You haven’t really lived, I think, until you’ve had your toddler pulling on your sleeve while you are trying to have a shit. (both laugh) I have basically sacrificed my own privacy, until my youngest reached the age of three and I was like, no. Now, I am reasserting my private space.

Sarah: I think this is an important formative lesson to teach them about consensuality. For everybody. The teacher does not consent to you being in class and pulling your willy out. Just does not consent. Because of that, you are respecting his or her choices in what is the boundary of classroom behavior. It doesn’t mean the teacher can choose to touch your willy, definitely not. These boundaries need to be made clear. Showing versus telling. You can tell a child all sorts of things, but they are also watching your behavior. This leads into something else as well. In a poly household, but also a monogamous household as well, especially when monogamous people may be dating even moreso then when they are paired, is that your choice nudity affects their choices. When decisions are being made of whether they can go into the bathroom with you, at what age, and does the boyfriend get to go to the bathroom in just boxer shorts or with a bathrobe on. All of these things really need to be clearly talked about.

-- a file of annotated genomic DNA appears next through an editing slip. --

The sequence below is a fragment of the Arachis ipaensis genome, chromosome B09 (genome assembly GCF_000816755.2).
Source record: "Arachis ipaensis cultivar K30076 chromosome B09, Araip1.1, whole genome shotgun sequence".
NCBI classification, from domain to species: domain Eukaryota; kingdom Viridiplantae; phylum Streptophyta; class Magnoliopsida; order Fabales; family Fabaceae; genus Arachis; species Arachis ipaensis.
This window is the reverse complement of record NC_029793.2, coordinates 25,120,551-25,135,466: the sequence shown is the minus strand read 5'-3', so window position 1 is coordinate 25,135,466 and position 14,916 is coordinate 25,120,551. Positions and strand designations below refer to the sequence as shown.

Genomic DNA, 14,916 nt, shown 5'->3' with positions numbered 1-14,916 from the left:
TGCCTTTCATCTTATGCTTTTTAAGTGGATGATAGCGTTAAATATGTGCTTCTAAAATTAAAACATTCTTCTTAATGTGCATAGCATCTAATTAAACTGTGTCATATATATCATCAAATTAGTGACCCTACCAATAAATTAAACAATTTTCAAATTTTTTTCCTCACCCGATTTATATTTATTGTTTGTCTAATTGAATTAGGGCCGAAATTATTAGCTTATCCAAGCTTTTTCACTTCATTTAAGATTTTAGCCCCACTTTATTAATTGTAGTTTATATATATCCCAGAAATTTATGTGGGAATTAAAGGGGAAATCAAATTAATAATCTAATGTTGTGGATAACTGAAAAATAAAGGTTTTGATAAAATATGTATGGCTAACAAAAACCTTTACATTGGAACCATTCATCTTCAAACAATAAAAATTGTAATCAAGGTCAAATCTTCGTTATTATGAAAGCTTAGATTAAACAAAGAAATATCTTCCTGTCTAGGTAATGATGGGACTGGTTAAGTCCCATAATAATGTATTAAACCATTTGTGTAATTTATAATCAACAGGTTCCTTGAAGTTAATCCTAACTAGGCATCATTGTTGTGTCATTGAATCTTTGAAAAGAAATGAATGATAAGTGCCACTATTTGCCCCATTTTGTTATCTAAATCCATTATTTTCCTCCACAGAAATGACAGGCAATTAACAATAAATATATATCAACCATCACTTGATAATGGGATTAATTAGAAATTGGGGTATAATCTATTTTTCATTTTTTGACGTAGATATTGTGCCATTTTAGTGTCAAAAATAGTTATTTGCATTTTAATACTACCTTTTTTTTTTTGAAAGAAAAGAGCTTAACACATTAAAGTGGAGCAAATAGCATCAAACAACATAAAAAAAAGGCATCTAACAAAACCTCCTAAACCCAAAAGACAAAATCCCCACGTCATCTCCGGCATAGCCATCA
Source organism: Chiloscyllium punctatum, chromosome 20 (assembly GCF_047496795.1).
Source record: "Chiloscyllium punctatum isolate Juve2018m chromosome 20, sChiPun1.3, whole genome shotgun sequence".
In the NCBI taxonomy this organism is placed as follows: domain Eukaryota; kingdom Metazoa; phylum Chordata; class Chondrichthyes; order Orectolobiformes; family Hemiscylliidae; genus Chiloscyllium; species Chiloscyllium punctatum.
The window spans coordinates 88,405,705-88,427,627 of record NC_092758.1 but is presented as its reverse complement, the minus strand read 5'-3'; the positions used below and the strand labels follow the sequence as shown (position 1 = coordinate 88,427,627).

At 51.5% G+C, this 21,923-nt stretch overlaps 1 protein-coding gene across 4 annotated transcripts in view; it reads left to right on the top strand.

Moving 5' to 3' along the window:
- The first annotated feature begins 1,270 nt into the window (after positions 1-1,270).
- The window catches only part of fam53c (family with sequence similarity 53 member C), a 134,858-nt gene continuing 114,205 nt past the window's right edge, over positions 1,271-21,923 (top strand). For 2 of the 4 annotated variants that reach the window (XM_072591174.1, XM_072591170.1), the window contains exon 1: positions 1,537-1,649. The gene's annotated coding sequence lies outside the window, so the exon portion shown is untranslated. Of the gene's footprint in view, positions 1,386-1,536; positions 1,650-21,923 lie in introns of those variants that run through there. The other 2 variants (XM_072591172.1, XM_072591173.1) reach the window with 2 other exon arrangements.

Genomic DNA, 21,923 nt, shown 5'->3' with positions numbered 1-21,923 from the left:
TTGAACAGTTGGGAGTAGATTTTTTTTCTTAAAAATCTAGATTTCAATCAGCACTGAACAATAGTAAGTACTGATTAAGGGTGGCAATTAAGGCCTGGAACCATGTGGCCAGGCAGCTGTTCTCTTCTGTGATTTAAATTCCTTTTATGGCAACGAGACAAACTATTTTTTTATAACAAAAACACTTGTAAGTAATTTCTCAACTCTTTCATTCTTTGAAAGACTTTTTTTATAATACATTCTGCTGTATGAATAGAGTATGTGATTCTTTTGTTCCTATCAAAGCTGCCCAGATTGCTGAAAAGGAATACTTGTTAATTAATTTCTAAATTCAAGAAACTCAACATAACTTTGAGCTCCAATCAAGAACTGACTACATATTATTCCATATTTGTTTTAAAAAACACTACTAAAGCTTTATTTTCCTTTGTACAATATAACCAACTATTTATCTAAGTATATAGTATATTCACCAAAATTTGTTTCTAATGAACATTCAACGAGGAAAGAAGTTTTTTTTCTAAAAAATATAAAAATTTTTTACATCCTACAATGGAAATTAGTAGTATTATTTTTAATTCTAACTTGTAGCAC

Louisa: Right, but I never wanted to tie it with ideas of what society wants or what religion believes or any of that. I simply wanted to define it as a matter of preference that you have to respect, and to support other people’s preferences. It’s all about supporting the individual. A viewer asks “What about nudity around children?” Haven’t we covered that? Or would you like more detail?

Sarah: I actually have a weird story about that. Not about me, but about the actress Hillary Swank, who’s won two Oscars and was in Boys Don’t Cry and all that. Hillary Swank was publicly called out and shamed for walking around naked at the apartment of her boyfriend because her boyfriend had a son. Like, a youngish child, a six or seven year old, the age range we’re talking about today. And she got a lot of negative criticism about that. And the trick is, that family was judged by the public but the important part is what boundaries were set in that family, and if that was ok there. If they had that discussion. You know some people say that they have a “naked” family or a “clothed” family and those concepts change based on age. My son is getting around seven, and I’m starting to think maybe I’m not as comfortable being naked around him. Maybe he’s not as comfortable being around me and it’s not about shame, it’s out of a sense of privacy.

So I never want to say “nudity is bad/nudity is good” but I think nudity and public displays of affection and all that just need to be talked about between the people who are involved.